Authorguy's Blog

Happy Midwinter Solstice Festival

Posted on: November 27, 2011

I was just involved in a rather long-drawn-out Twitter exchange with Laura Gilman (@LAGilman) on the subject of, of all things, holiday greetings. Not because I think either of us is particularly uncivil, but because we seemed to be talking at cross-purposes about what civility is. And because Twitter limits us to a mere 140 characters so it’s hard to get your point across.

The question as I understood it was what is a proper greeting for this season, between two strangers. The reason I understood it this way is because two acquaintances presumably already know each other’s holiday preferences (or can at least reliably infer them) and should already know how to greet the other. In this case I think both she and I would agree that the correct thing to do when Marc meets his acquaintance Laura is to greet her with a greeting appropriate to her holiday preferences and not his own, and she would do likewise. So for non-strangers this is a non-issue.

The problem comes when Marc and Laura don’t know each other. Two strangers meeting on a street corner have far less to go on, which complicates matters.

There is a simple way out of this, of course, simply have both players use generic salutations. “Happy Holidays.” “Season’s Greetings.” These have the advantages of being abstract and generic. They also have the disadvantages of being abstract and generic. There are places and times when abstract and generic is good, but two strangers on a street corner isn’t one of them. People are not abstract. Neither Laura nor Marc is generic (at least I hope they aren’t). These sorts of greetings are perfectly fine when being used by abstract persons to address abstract persons. For businesses and their target audiences, they’re fine. “Happy Holidays, all of you out there who occasionally buy the product(s) that we over here collectively make and market.” Yay, I guess. “Seasons Greetings from us in England to all of our cousins in America” is also okay.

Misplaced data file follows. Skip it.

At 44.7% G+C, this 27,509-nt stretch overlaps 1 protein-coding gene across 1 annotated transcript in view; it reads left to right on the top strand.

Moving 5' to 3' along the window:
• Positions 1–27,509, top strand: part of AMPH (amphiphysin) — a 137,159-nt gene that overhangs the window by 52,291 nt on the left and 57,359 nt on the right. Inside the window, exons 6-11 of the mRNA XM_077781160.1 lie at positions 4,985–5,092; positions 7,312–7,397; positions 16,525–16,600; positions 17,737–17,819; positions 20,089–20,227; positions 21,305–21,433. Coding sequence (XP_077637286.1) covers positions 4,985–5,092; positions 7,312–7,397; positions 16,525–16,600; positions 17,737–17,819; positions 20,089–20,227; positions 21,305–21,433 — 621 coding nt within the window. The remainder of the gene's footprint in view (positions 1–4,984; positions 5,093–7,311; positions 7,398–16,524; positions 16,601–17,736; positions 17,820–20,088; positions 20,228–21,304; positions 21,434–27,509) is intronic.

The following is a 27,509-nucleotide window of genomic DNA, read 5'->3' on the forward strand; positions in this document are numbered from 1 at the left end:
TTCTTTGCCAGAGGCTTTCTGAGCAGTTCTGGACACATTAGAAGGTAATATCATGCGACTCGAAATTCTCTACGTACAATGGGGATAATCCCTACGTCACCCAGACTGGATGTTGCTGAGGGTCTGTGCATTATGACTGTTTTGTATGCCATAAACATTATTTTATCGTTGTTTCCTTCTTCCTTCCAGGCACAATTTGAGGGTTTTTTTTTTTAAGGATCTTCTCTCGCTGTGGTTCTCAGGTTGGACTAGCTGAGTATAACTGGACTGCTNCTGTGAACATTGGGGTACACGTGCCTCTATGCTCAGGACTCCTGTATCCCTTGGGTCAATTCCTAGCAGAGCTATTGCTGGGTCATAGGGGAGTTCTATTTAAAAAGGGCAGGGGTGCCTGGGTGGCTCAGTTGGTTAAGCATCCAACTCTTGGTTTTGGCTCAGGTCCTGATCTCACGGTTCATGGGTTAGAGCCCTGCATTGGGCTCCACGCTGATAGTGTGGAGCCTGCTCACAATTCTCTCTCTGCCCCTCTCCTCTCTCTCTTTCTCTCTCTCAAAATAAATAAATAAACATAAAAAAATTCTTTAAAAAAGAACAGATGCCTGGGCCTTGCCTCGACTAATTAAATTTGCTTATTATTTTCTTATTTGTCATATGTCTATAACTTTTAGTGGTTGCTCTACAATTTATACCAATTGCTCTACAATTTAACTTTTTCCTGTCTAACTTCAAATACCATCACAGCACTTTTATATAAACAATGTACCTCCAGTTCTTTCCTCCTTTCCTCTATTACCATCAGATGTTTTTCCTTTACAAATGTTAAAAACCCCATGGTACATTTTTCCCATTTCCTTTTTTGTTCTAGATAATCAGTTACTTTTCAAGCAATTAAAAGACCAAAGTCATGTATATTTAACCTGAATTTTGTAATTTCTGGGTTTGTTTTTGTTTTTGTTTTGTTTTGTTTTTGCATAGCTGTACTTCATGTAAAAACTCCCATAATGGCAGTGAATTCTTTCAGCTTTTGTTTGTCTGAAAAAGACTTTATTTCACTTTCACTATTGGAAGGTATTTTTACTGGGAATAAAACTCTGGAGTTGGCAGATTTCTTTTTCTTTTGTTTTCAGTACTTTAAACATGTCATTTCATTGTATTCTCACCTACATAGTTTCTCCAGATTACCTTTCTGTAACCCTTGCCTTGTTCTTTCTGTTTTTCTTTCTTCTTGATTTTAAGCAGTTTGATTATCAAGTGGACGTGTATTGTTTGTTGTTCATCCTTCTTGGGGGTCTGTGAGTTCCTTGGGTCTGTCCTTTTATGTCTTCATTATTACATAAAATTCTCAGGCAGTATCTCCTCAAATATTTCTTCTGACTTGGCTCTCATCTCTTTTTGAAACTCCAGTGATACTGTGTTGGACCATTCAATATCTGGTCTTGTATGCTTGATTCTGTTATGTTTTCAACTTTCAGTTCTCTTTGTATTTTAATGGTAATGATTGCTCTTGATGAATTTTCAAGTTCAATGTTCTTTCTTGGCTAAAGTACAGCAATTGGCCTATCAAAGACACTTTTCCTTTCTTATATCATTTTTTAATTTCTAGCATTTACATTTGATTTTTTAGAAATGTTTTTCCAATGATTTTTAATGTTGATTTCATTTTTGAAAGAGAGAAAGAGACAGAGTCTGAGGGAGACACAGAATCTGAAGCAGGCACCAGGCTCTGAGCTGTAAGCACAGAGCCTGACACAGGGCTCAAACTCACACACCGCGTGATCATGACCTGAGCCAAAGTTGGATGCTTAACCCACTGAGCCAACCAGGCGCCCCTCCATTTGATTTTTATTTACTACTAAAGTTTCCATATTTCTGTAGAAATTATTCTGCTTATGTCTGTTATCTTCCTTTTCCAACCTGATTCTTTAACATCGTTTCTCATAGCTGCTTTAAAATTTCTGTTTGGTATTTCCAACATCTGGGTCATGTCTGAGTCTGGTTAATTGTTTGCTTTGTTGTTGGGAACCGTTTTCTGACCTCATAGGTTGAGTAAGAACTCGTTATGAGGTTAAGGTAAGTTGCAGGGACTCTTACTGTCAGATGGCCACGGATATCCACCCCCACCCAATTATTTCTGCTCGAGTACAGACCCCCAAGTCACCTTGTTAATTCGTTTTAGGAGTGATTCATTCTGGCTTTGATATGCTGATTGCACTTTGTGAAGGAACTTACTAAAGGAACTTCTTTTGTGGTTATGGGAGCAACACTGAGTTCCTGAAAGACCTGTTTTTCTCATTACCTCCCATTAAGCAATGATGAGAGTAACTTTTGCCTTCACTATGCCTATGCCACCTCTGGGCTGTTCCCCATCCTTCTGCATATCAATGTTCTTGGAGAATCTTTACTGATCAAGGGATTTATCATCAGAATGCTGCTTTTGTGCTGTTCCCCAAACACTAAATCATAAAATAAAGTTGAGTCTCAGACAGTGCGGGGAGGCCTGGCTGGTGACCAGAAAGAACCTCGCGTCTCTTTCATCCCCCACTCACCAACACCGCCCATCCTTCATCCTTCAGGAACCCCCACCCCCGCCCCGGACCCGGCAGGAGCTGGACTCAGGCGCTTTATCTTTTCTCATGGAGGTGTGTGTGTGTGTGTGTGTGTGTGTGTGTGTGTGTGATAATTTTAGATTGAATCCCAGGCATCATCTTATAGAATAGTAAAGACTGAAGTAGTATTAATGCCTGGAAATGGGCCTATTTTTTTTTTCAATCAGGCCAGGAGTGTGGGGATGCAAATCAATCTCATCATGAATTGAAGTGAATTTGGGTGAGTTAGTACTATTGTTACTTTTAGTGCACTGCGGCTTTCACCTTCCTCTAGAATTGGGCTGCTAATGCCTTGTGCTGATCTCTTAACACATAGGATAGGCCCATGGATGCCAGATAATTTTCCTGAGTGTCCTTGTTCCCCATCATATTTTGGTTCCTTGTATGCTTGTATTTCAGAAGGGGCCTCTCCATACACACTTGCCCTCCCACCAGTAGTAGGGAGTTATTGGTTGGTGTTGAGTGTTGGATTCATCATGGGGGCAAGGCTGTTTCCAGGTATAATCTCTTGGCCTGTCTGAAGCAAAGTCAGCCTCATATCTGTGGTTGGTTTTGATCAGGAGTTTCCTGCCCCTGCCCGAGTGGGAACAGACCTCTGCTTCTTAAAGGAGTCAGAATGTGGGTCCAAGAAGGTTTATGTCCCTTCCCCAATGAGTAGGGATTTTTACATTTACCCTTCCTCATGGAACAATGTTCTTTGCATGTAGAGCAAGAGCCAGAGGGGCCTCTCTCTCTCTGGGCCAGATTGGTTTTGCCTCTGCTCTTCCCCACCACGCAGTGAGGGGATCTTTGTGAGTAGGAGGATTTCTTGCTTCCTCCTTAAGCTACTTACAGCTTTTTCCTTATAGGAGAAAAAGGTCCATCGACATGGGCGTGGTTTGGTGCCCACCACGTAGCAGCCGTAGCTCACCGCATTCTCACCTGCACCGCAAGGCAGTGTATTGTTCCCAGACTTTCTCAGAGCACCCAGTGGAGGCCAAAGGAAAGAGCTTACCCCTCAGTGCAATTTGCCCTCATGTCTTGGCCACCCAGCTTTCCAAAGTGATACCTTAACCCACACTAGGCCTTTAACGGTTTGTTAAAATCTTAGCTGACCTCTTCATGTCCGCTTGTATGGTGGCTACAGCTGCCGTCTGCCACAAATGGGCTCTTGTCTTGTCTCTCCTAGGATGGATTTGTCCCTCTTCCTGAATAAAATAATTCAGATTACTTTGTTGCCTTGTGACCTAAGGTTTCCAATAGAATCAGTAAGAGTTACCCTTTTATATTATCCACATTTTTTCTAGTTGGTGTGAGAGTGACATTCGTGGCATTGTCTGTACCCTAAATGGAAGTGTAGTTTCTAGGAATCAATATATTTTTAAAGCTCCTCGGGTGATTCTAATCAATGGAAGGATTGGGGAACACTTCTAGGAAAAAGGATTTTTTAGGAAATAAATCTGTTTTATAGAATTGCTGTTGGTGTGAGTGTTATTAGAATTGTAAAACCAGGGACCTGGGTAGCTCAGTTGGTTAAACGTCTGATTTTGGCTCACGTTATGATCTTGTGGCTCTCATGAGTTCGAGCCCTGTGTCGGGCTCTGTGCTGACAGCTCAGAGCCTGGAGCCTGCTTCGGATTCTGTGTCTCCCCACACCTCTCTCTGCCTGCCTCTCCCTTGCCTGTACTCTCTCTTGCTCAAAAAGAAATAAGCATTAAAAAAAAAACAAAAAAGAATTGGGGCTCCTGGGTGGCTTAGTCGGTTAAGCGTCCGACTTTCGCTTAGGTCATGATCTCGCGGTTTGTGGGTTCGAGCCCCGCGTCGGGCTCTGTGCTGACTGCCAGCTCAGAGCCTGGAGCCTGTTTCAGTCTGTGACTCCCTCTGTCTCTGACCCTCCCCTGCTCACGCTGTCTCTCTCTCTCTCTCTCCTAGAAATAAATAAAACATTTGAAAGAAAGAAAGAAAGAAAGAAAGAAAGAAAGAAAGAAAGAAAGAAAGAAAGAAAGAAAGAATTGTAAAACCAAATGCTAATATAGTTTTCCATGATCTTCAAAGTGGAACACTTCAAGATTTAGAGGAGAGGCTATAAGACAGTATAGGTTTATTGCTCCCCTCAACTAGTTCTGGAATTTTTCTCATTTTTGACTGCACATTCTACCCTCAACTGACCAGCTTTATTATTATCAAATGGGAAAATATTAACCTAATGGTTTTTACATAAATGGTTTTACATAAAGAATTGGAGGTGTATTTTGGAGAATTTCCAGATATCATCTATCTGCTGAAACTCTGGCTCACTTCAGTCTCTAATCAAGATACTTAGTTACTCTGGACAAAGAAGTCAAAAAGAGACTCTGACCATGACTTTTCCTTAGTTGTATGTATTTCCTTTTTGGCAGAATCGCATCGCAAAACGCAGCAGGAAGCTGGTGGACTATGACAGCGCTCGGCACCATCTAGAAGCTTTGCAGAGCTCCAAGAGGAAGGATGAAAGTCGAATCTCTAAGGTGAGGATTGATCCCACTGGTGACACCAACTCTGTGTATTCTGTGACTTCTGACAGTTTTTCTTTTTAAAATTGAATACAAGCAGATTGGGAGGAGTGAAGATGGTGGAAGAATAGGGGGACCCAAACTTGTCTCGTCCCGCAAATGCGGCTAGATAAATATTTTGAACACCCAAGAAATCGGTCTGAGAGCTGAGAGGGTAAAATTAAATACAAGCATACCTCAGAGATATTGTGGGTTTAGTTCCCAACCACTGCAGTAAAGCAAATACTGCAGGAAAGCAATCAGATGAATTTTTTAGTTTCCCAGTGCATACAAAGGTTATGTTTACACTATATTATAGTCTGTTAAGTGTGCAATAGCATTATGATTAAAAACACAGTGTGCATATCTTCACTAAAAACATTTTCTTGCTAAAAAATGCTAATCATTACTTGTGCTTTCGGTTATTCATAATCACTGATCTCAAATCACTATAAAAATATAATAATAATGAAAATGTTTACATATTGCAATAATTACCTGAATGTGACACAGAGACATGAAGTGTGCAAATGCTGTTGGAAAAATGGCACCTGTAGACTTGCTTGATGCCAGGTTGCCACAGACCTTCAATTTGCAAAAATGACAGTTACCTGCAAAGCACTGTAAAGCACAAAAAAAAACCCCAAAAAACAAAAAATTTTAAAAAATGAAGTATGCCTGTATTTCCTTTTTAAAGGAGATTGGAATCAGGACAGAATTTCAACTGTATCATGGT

Would I want to here these greetings from a person? Not a bit of it, any more than I’d want someone to keep me company as I recuperated in a hospital, simply because he felt it was his duty. I’d rather it was friend come to chat, or even an enemy come to gloat. Any level of human connection is preferable. Otherwise, it’s like ‘The people of the universe who are not in hospital, in the person of myself, sympathize with the people of the universe who are in hospital, as epitomized in yourself.’ Gee, cheer me up, why don’t you? What does ‘sympathize’ even mean in that context?

Real people start with the assumption that others are like themselves, otherwise there would be no point in trying to communicate at all. Real people have real relationships, even if they’re no more significant than crossing paths on a street corner. So when Marc meets Laura, about whom he knows little beyond the surface details, but whom he assumes to be like him, what salutation should he use? There’s only one he, as a real person, can use.



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